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A deer became aggressive with a hiker in a B.C. Park Sunday morning

BC conservation officers say it’s fawning season right now and deer “will be protective of their newborn fawns.”

A Vernon woman is warning others after a scary encounter with a protective deer Sunday.

Elena Ackovska was hiking to Rattlesnake Point early Sunday morning when a deer came up behind her and her dog.

“We just kind of kept going, and then that's when she kind of started charging us, and I'm like, ‘Okay, she's here more than just to intimidate us,’” said Ackovska.

“Once we kept walking towards Rattlesnake Point, I realized I'm not going to get rid of her. So I kind of saw the bench and went behind the bench."

She thinks there must have been a fawn nearby that the deer was protecting.

BC conservation officers say it’s fawning season right now and deer “will be protective of their newborn fawns.”

Ackovska grabbed a rock, just in case the animal tried to attack her. She said she didn't want to throw something at the animal, but says she felt she needed something to hit the deer with if it were to attack.

“The last thing I want to do is hurt any animal, especially one that may have a tiny baby," she told Castanet.

Ackovska called her husband to come help her and he showed up with his mountain bike. He held his bike over his head to scare the deer while they backed away.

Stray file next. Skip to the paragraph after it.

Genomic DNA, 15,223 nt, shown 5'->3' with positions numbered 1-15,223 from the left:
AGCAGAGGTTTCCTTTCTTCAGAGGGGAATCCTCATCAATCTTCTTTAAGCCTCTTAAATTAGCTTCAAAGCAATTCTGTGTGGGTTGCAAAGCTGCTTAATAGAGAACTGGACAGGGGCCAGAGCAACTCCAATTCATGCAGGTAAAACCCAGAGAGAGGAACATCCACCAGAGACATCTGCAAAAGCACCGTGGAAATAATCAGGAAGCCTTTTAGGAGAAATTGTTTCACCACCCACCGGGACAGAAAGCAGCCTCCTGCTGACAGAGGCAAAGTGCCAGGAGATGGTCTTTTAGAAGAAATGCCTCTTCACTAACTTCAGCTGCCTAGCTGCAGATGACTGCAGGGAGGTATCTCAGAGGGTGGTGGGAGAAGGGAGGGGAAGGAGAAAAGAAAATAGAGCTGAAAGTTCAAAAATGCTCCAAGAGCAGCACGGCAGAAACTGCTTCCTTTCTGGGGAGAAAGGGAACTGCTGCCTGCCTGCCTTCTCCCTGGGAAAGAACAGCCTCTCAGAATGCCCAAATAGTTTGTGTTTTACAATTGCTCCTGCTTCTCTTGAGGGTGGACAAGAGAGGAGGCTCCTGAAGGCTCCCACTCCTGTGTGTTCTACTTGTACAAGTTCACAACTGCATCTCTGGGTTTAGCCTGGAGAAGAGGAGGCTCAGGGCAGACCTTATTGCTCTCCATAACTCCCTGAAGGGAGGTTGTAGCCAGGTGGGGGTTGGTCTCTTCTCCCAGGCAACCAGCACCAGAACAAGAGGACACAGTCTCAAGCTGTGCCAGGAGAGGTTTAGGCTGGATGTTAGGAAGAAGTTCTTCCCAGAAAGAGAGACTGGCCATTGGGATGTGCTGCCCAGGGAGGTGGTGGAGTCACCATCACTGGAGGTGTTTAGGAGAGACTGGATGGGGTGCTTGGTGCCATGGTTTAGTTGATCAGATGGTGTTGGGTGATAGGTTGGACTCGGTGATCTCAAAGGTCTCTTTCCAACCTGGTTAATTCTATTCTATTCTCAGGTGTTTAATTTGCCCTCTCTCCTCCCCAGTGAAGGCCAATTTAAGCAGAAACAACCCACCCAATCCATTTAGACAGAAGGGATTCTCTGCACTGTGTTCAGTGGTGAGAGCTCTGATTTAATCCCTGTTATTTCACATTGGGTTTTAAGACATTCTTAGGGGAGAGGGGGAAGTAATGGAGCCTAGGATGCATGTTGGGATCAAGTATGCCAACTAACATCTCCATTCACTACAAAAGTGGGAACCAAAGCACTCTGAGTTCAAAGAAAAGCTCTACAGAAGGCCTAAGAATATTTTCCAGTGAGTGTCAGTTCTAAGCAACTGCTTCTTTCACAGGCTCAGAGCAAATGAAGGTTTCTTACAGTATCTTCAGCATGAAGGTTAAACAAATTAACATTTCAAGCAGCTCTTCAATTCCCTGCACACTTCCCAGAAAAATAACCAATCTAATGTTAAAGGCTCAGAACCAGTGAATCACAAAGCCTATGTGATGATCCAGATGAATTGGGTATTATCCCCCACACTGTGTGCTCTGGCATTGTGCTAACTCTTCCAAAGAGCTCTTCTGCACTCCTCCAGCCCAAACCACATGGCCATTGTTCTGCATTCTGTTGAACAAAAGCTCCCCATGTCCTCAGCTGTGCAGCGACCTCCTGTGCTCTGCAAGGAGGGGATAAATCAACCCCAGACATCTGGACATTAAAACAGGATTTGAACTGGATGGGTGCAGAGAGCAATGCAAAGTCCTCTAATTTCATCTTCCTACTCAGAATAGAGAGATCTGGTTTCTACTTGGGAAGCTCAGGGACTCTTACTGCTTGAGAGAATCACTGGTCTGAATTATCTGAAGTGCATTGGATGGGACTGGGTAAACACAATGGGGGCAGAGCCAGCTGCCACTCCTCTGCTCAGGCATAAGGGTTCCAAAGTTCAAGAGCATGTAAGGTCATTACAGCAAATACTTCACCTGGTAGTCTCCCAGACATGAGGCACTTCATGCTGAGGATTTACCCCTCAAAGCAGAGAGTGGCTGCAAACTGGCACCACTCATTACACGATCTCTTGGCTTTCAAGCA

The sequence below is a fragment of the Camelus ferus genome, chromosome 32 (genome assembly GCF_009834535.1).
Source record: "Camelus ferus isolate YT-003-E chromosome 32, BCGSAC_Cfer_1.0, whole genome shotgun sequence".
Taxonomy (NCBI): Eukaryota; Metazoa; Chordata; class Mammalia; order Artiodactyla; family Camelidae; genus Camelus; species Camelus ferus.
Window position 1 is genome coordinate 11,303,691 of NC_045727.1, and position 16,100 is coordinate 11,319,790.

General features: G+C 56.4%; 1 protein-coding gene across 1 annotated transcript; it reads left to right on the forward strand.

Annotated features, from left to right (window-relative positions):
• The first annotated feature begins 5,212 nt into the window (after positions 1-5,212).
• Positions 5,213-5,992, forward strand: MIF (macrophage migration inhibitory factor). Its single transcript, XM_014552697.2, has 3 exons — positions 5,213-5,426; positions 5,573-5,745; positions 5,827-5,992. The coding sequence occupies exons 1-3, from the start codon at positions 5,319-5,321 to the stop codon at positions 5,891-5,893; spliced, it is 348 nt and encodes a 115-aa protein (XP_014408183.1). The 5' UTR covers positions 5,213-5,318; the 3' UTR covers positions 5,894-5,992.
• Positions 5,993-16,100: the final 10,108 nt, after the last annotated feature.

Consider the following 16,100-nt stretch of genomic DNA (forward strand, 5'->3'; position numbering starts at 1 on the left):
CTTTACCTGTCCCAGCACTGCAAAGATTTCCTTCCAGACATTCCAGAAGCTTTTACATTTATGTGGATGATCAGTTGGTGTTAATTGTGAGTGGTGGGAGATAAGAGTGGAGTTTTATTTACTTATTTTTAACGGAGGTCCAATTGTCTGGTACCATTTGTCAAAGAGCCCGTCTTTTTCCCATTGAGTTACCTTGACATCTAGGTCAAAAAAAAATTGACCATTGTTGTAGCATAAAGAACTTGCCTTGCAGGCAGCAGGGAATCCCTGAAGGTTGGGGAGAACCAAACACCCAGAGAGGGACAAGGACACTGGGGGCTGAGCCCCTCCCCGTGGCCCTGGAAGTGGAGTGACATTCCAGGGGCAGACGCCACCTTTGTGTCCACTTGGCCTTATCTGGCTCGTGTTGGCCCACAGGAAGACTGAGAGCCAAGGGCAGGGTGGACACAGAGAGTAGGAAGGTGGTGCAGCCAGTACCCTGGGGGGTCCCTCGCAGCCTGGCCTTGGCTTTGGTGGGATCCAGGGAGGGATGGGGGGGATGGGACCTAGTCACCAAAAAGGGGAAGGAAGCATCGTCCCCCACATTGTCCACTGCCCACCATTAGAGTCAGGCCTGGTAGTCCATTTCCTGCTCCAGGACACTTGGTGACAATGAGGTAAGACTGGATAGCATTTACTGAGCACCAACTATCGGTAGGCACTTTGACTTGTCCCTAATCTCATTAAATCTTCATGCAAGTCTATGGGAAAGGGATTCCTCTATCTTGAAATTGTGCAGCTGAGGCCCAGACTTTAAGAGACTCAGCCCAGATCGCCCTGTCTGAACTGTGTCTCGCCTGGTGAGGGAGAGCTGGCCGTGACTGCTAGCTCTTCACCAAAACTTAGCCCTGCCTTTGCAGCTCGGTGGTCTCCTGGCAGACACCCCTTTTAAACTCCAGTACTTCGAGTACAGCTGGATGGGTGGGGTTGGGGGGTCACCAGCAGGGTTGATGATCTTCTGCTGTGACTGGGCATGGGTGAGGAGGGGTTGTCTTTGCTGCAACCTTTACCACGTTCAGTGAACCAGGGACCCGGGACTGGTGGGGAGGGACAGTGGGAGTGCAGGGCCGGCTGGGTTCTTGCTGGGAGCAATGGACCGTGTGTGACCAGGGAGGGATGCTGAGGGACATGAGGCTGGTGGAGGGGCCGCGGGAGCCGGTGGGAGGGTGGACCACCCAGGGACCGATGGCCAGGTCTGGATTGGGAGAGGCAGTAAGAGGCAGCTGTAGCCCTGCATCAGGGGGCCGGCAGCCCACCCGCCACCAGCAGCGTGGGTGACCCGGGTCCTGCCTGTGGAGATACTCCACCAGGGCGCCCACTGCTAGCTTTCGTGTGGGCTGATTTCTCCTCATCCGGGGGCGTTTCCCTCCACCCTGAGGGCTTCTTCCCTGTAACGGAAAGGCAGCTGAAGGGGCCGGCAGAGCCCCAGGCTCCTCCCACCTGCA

Even still, she says, the animal was trying to intimate the duo and their dog.

“She was still trying to kind of intimidate us as we were trying to back away and walk back down,” said Ackovska. “And then eventually we lost her. She ended up staying away.”

She’s warning others of the protective deer at Rattlesnake Point, so people might think twice before venturing into the area. She says even though she was on the trail, she recognizes that she was in the deer's home and doesn’t want any harm to come to it.

The whole encounter, she says, took over half an hour. Both her and her dog made it home safe.

BC Conservation Officer Services encourages reporting any dangerous wildlife interactions so it can monitor the situation and intervene if necessary.

Reports can be made by calling 1 877 952-RAPP (7277) or visiting the website.

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